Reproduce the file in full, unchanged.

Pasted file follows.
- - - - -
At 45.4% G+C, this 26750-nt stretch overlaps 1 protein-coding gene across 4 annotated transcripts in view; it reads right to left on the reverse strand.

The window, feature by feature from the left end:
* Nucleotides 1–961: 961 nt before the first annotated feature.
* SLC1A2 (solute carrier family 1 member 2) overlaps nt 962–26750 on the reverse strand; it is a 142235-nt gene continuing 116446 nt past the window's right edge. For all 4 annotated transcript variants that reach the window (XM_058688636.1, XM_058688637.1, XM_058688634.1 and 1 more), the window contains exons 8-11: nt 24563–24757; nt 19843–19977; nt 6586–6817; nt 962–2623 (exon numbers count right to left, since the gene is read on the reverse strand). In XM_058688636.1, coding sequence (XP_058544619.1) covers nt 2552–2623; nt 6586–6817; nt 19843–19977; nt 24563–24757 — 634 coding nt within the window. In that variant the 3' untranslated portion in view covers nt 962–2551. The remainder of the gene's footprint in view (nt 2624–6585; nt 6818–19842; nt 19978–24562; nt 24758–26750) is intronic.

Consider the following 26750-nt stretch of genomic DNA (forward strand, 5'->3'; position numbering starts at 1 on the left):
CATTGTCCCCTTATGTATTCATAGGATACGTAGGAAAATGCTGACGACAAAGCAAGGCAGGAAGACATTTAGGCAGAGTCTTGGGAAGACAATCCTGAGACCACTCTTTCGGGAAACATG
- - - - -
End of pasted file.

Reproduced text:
At 45.4% G+C, this 26750-nt stretch overlaps 1 protein-coding gene across 4 annotated transcripts in view; it reads right to left on the reverse strand.

The window, feature by feature from the left end:
* Nucleotides 1–961: 961 nt before the first annotated feature.
* SLC1A2 (solute carrier family 1 member 2) overlaps nt 962–26750 on the reverse strand; it is a 142235-nt gene continuing 116446 nt past the window's right edge. For all 4 annotated transcript variants that reach the window (XM_058688636.1, XM_058688637.1, XM_058688634.1 and 1 more), the window contains exons 8-11: nt 24563–24757; nt 19843–19977; nt 6586–6817; nt 962–2623 (exon numbers count right to left, since the gene is read on the reverse strand). In XM_058688636.1, coding sequence (XP_058544619.1) covers nt 2552–2623; nt 6586–6817; nt 19843–19977; nt 24563–24757 — 634 coding nt within the window. In that variant the 3' untranslated portion in view covers nt 962–2551. The remainder of the gene's footprint in view (nt 2624–6585; nt 6818–19842; nt 19978–24562; nt 24758–26750) is intronic.

Consider the following 26750-nt stretch of genomic DNA (forward strand, 5'->3'; position numbering starts at 1 on the left):
CATTGTCCCCTTATGTATTCATAGGATACGTAGGAAAATGCTGACGACAAAGCAAGGCAGGAAGACATTTAGGCAGAGTCTTGGGAAGACAATCCTGAGACCACTCTTTCGGGAAACATG